As one wealthy individual who declined the offer to put the minimum stake of $100m into Meriwether's care says: "What scares me is that these people charge you 20 per cent if they make profits and give you nothing back when they lose money."

Bond funds played the US stock market earlier this year, and almost everyone played the yen carry game, whereby you borrow cheap yen to buy high yielding bonds elsewhere. But the big danger is not so much gearing as hubris. "People forget that in the last downturn Goldman Sachs saw its capital wiped out. These guys are only as good as their last deal. But they they all have the capacity of not living up to their reputation."

News
A model of a Neanderthal man on display at the National Museum of Prehistory in Dordogne, France
science
News
Richard Dawkins dedicated his book 'The Greatest Show on Earth' to Josh Timonen
newsThat's Richard Dawkins on babies with Down Syndrome
Arts and Entertainment
Eye of the beholder? 'Concrete lasagne' Preston bus station
architectureWhich monstrosities should be nominated for the Dead Prize?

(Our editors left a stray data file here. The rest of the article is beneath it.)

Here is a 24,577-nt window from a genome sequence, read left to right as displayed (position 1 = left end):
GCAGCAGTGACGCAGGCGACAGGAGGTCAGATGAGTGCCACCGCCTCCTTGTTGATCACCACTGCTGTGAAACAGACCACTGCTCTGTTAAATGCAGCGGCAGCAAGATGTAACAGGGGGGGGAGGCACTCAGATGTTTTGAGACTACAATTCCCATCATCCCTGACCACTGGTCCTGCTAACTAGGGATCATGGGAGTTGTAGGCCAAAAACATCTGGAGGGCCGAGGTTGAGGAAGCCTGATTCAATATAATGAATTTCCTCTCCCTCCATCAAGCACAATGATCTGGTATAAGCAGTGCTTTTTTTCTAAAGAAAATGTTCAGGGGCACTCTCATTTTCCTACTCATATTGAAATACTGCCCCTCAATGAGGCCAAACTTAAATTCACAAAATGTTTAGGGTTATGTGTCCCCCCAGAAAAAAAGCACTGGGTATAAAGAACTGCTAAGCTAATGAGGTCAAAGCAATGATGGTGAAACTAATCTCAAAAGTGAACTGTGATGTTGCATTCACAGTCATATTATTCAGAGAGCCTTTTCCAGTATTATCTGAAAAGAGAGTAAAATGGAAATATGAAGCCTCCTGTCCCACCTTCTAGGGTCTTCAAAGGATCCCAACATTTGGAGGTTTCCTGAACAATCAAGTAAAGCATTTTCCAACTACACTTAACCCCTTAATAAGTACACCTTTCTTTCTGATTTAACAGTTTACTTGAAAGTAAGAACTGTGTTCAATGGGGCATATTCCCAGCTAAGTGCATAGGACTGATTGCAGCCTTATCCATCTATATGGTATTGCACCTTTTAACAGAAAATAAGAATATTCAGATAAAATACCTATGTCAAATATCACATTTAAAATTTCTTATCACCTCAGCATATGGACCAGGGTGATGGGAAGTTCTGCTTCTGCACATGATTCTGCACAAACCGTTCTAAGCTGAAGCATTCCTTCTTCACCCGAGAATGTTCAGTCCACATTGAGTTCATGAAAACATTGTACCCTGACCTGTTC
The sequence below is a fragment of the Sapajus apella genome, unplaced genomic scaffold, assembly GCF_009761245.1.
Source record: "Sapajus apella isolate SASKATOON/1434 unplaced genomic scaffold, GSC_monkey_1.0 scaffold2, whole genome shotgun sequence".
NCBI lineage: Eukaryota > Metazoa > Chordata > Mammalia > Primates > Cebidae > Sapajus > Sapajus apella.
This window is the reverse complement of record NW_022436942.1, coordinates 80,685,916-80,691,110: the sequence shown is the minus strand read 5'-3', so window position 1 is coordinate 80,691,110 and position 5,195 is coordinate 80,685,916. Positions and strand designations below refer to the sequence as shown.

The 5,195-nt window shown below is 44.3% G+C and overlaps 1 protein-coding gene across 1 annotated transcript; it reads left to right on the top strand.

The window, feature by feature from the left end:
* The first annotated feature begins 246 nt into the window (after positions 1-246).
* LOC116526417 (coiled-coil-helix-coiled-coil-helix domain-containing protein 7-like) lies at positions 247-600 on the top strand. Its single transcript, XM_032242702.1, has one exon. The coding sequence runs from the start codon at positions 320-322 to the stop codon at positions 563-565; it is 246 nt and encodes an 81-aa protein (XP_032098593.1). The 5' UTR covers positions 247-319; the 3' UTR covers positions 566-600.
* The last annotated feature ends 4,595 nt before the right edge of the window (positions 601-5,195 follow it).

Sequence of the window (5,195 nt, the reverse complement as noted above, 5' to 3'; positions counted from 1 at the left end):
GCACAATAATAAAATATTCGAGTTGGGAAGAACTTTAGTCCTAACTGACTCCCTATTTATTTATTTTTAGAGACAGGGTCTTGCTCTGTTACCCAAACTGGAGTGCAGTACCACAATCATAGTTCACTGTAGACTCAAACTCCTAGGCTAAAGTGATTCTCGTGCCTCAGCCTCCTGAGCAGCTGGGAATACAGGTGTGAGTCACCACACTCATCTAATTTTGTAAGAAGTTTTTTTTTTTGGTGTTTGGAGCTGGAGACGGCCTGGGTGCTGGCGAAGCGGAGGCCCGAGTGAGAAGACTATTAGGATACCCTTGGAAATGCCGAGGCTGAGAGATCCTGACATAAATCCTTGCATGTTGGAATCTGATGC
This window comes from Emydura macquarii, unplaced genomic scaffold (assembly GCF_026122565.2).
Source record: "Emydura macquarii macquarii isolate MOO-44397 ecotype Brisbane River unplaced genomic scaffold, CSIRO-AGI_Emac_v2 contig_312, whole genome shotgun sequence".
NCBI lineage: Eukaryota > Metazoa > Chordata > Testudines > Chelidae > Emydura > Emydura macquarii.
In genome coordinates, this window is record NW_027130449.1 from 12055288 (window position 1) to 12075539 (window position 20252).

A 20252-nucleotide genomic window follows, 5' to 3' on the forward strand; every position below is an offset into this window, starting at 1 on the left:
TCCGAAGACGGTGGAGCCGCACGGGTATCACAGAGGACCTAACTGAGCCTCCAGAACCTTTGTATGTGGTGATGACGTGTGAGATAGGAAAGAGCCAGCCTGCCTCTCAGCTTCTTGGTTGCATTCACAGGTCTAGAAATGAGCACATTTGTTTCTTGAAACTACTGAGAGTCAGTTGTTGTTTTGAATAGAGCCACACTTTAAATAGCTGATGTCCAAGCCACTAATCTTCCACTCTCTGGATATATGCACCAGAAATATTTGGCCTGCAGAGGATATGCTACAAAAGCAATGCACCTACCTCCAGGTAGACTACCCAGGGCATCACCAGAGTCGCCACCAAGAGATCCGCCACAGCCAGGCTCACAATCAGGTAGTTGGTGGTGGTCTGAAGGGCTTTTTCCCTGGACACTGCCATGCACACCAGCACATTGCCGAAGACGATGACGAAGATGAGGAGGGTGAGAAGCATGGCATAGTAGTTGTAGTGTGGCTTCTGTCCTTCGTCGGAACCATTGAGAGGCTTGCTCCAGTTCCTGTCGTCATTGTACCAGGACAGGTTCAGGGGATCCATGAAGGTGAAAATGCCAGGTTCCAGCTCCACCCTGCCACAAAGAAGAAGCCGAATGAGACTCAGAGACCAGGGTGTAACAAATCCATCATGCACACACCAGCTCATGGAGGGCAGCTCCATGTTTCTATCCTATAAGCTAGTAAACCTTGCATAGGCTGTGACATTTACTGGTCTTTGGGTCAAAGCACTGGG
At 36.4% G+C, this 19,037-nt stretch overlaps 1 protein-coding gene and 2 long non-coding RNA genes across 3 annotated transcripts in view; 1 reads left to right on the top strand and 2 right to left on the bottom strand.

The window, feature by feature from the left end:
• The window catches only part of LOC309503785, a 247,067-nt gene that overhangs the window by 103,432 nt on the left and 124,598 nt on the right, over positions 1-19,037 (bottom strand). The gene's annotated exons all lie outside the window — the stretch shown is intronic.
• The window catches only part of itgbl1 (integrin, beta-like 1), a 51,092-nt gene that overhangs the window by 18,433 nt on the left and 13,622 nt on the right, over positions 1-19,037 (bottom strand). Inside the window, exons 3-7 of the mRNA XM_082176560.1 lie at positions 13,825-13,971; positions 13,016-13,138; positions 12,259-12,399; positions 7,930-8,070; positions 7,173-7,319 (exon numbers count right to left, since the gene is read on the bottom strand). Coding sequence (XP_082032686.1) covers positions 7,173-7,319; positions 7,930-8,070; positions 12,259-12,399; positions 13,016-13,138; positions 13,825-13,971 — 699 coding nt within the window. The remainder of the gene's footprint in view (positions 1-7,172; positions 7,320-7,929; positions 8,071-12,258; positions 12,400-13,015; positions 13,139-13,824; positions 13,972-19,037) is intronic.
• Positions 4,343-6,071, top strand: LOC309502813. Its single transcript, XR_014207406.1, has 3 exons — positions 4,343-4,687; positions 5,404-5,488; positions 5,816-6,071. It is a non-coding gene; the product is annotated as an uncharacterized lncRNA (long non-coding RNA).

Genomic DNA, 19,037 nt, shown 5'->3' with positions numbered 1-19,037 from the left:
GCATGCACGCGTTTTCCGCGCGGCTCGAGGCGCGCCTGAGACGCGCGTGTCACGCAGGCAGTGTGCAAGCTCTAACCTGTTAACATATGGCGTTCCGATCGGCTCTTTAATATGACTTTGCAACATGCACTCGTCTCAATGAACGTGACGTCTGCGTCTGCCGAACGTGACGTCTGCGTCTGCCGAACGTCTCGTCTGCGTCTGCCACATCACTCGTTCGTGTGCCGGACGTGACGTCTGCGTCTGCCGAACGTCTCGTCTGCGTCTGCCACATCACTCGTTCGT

Extras
indybest
PROMOTED VIDEO
News
ebooksAn evocation of the conflict through the eyes of those who lived through it
Travel
Dinosaurs Unleashed at the Eden Project
travel
Arts and Entertainment
music
Sport
football
Life and Style
This month marks the 20th anniversary of the first online sale
techDespite a host of other online auction sites and fierce competition from Amazon, eBay is still the most popular e-commerce site in the UK
News
i100
Latest stories from i100
Have you tried new the Independent Digital Edition apps?
Independent Dating
and  

By clicking 'Search' you
are agreeing to our
Terms of Use.

iJobs Job Widget
iJobs Money & Business

Quantitative Analyst (Financial Services, Graduate, SQL, VBA)

£45000 per annum: Harrington Starr: Quantitative Analyst (Financial Services, ...

Application Support Engineer (C++, .NET, VB, Perl, Bash, SQL)

Negotiable: Harrington Starr: Application Support Engineer (C++, .NET, VB, Per...